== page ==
Even Usagi knows!

Even Usagi knows!

Sailor Moon Crystal‘s story may be just as engaging as that of the original – if it keeps following the excellent manga – but the presentation leaves a lot to be desired, and could make or break this series that can already be experienced in so many other forms. Toei just doesn’t seem like they’re bringing the budget and/or talent necessary for this project, which is a shame for something as heavily-anticipated as this series was.

Overall, it’s interesting to compare Sailor Moon Crystal with another “manga-faithful” reboot of a classic anime series: Fullmetal Alchemist: Brotherhood. I’ve never been particularly fond of FMA:B, though a lot of that lies with my finding the manga story far less compelling than the one in the first Fullmetal Alchemist anime – which takes a much sharper departure from its source material than the original Sailor Moon anime did. (FMA 03’s degree of departure is closer to what the Sailor Moon live-action series did with that first season arc’s plot, but that’s a story for another post.) With Sailor Moon, I had less reservations, since I like the first anime and the manga’s stories about equally at this point. I was excited to see the manga version of the story get an anime adaptation, with its much darker plot and greater protagonist-focus giving it the potential to pull in a different audience to one of my favorite anime franchises.

But I’m finding a lot of the same problems I did in FMA:B.

And in both FMA:B and SMC, the key to most issues is the manga-faithfulness. FMA:B struggled to adapt 109 manga chapters to 64 episodes, and that includes some truly sloppy pacing, especially in its beginning and end. But even then, it keeps so much manga material it could have easily left on the cutting room floor, that it fails to give the proper time to the essentials (as with the Ishval flashback episode). Worse, its visual adaptation is almost panel-by-panel, to a degree that shows serious ignorance for what works in animation vs. print comics. This is most evident in its comedic moments, where it repeats the same SD visual gags from the manga as literally as possible – but while they worked there, they’re just over-the-top and corny in anime. The first anime succeeded by rendering these same jokes with more subtlety.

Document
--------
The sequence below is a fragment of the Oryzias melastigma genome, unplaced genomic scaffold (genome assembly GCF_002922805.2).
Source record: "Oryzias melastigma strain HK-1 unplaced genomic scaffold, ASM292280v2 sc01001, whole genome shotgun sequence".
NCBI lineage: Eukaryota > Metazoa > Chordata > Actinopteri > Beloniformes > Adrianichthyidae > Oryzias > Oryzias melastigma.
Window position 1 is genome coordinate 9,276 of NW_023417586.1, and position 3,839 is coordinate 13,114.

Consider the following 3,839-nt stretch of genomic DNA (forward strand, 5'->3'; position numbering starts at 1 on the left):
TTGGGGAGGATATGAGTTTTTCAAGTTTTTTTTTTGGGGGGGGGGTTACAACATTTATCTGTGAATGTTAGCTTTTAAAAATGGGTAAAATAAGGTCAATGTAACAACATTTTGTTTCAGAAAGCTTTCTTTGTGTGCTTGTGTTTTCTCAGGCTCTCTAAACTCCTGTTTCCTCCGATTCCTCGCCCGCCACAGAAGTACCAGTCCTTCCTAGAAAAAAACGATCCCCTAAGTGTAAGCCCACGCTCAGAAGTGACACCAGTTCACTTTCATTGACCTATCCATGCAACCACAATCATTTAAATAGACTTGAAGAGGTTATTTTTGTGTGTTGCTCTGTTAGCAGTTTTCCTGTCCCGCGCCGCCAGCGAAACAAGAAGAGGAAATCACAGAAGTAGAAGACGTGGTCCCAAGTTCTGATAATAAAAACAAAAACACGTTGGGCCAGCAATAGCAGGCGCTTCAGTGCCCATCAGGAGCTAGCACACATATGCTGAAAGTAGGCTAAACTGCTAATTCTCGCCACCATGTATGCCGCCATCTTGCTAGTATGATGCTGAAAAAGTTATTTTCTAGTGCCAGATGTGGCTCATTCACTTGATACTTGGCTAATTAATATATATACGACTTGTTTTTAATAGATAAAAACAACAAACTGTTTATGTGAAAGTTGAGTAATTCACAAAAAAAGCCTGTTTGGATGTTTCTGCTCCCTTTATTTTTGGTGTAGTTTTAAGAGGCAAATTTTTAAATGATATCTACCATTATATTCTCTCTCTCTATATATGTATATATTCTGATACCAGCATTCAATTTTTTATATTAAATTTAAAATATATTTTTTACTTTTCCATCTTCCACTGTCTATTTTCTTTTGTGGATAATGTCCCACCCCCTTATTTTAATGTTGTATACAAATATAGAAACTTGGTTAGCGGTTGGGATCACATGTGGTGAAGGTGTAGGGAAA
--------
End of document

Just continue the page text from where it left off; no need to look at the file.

But SMC’s issues here, at least as far as visuals, are far, far worse. FMA:B had a manga-inspired art style and character designs, but it did adapt them with an awareness for how things work differently in a three-dimensional plane. (It helped that Hiromu Arakawa’s more rounded, cartoonish character designs work better for this task, anyway.) SMC’s characters hew so close to its manga art style, though, that this goes right out the window. Gabbo puts it well in her aforementioned post:

Naoko Takeuchi is a great artist, and one her art’s most distinctive features is that she draws eyes to look like they exist on a flat plane. She doesn’t account for the curvature of the face, just changing the direction that the eyes are curved in order to indicate which way a character is facing, and it looks great in 2D. However, this choice doesn’t translate well into animation, where character models will often need to turn around or shake their heads or make other onscreen shifts in perspective. It just isn’t easy to transition one facial shot to another in a way that looks recognizably human.

 

The Senshi in the manga...

The Senshi in the manga…

sellamun crystal

…and the new anime. Can you spot the similarities?

To SMC’s credit, it does seem willing to deviate from the manga plot as necessary to make the anime plot more engaging, unlike FMA:B. But it does this by hewing closer to what the first anime already did differently, as in Ami’s episode – which is basically the same exact story as her introduction in the first anime, with some technology updates (a haunted CD-ROM instead of a haunted floppy disk!) and taking into account Usagi’s different characterization here (kinder and more cooperative, instead of competitive and argumentative).  It isn’t much of an argument for SMC being able to stand alone, as its own work separate from the first anime and the manga.

Those differences, though, do at least make SMC a curio worth observing for those who are already invested in the other Sailor Moon canons, and anyone interested in the art of adaptation. I, for one, like that Rei’s episode shows more signs of the manga version of her characterization and relationship with Usagi, even though I prefer her anime incarnation. (Competitive, snarky Rei was my first fictional crush and basically my role model as a sassy little girl, okay?) Both the cooperation emphasized in the manga/Crystal story and the spiritedness/assertiveness emphasized in Usagi and Rei’s first-anime characterizations, are valid approaches to empowering and mentoring young girls through entertainment. I’m glad that the latest generation of little girls, who might be put-off by the ’90s flavor of the original anime, have a new version of the story that they can call their own.

But for anyone other than youngsters and diehards, this series still leaves a lot to be desired.